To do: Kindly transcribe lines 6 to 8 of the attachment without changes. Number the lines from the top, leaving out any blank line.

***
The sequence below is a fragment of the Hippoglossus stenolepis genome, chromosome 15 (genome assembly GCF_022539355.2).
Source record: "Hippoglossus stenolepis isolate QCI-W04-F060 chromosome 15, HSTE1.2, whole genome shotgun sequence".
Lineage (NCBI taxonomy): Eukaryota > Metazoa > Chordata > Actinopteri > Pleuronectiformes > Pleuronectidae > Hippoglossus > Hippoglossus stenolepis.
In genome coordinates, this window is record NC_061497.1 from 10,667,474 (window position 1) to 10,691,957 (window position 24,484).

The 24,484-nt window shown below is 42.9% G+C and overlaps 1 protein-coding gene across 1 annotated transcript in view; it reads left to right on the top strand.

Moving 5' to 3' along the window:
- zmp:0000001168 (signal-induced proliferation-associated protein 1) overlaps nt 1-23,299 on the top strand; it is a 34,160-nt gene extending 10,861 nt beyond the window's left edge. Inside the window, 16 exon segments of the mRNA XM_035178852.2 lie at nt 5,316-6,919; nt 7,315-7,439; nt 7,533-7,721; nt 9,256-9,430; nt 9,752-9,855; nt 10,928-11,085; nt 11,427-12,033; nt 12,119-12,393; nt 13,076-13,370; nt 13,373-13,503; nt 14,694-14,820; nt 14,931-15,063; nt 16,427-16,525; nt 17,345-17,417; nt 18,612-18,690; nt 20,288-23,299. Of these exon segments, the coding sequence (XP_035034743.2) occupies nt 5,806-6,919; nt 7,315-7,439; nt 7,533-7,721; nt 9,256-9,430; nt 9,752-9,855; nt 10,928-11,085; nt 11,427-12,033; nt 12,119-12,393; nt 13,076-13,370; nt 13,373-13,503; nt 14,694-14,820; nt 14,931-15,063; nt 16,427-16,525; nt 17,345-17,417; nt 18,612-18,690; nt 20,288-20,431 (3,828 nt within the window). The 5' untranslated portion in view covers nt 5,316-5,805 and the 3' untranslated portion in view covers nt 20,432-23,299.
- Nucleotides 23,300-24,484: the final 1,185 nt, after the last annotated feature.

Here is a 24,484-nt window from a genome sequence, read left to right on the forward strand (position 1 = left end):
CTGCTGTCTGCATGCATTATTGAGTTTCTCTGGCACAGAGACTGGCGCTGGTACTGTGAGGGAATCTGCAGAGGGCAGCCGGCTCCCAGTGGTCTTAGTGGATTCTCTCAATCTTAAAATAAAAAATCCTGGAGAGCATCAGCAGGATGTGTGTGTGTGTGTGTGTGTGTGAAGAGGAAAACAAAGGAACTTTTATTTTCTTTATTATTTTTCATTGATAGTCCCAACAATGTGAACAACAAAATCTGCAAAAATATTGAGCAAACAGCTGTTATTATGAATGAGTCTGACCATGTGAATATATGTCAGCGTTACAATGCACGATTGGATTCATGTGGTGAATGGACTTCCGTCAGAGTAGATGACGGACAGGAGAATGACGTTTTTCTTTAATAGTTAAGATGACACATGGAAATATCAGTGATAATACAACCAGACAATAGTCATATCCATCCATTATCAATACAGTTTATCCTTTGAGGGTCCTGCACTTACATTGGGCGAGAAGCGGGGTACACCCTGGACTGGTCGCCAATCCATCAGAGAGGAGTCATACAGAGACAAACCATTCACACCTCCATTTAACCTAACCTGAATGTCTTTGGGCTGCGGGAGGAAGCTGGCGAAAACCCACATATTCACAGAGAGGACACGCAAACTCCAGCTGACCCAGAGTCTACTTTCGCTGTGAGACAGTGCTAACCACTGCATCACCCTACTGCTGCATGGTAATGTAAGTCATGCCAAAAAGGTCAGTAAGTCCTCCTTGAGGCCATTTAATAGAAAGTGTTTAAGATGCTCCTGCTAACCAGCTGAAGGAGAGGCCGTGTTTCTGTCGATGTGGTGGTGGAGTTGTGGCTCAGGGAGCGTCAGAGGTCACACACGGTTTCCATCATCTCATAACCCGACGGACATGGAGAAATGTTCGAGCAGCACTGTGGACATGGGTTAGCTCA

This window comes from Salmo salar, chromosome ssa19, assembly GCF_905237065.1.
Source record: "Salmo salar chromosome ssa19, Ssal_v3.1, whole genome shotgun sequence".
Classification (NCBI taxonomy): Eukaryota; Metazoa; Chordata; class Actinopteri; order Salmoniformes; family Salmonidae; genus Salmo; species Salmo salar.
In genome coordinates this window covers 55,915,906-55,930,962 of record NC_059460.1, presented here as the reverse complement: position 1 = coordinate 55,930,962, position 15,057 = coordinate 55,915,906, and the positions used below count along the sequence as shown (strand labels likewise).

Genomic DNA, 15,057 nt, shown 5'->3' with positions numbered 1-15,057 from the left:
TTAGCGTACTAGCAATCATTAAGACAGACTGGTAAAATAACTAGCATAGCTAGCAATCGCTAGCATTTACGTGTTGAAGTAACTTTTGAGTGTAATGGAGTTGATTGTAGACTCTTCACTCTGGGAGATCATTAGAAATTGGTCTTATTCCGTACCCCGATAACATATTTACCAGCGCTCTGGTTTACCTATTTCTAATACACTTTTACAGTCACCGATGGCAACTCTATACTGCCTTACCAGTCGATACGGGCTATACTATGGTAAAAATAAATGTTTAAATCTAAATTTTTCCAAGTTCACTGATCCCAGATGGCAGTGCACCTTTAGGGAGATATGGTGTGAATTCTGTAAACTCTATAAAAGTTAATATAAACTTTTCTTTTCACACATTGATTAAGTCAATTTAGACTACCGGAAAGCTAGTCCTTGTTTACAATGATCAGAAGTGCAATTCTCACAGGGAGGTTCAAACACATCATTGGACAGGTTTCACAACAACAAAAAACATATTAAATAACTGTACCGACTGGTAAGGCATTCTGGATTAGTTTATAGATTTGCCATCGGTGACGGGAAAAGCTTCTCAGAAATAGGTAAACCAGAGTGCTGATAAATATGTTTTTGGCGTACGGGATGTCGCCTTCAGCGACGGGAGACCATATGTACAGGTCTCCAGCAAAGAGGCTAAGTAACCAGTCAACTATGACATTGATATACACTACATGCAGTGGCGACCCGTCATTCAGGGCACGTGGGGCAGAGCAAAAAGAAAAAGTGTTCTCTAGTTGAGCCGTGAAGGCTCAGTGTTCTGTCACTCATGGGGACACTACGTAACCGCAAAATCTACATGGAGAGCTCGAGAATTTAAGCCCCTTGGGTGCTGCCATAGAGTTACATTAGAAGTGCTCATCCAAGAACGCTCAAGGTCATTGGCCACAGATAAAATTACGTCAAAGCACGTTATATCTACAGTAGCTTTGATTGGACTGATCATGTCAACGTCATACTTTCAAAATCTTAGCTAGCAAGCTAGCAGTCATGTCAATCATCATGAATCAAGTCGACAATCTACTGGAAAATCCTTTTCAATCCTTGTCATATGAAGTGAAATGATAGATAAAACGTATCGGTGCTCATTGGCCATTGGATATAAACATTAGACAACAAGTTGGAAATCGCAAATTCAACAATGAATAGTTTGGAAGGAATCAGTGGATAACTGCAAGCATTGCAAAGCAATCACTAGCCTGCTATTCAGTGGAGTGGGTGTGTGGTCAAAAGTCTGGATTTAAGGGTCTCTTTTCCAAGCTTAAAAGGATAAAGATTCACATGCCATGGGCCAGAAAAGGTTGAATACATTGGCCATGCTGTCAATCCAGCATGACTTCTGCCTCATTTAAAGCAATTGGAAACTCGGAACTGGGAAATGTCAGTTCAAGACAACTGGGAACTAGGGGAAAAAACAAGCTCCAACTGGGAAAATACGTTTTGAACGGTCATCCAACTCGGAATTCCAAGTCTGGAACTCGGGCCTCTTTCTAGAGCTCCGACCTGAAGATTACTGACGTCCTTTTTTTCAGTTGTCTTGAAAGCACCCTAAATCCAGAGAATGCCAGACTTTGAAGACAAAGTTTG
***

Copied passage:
Moving 5' to 3' along the window:
- zmp:0000001168 (signal-induced proliferation-associated protein 1) overlaps nt 1-23,299 on the top strand; it is a 34,160-nt gene extending 10,861 nt beyond the window's left edge. Inside the window, 16 exon segments of the mRNA XM_035178852.2 lie at nt 5,316-6,919; nt 7,315-7,439; nt 7,533-7,721; nt 9,256-9,430; nt 9,752-9,855; nt 10,928-11,085; nt 11,427-12,033; nt 12,119-12,393; nt 13,076-13,370; nt 13,373-13,503; nt 14,694-14,820; nt 14,931-15,063; nt 16,427-16,525; nt 17,345-17,417; nt 18,612-18,690; nt 20,288-23,299. Of these exon segments, the coding sequence (XP_035034743.2) occupies nt 5,806-6,919; nt 7,315-7,439; nt 7,533-7,721; nt 9,256-9,430; nt 9,752-9,855; nt 10,928-11,085; nt 11,427-12,033; nt 12,119-12,393; nt 13,076-13,370; nt 13,373-13,503; nt 14,694-14,820; nt 14,931-15,063; nt 16,427-16,525; nt 17,345-17,417; nt 18,612-18,690; nt 20,288-20,431 (3,828 nt within the window). The 5' untranslated portion in view covers nt 5,316-5,805 and the 3' untranslated portion in view covers nt 20,432-23,299.
- Nucleotides 23,300-24,484: the final 1,185 nt, after the last annotated feature.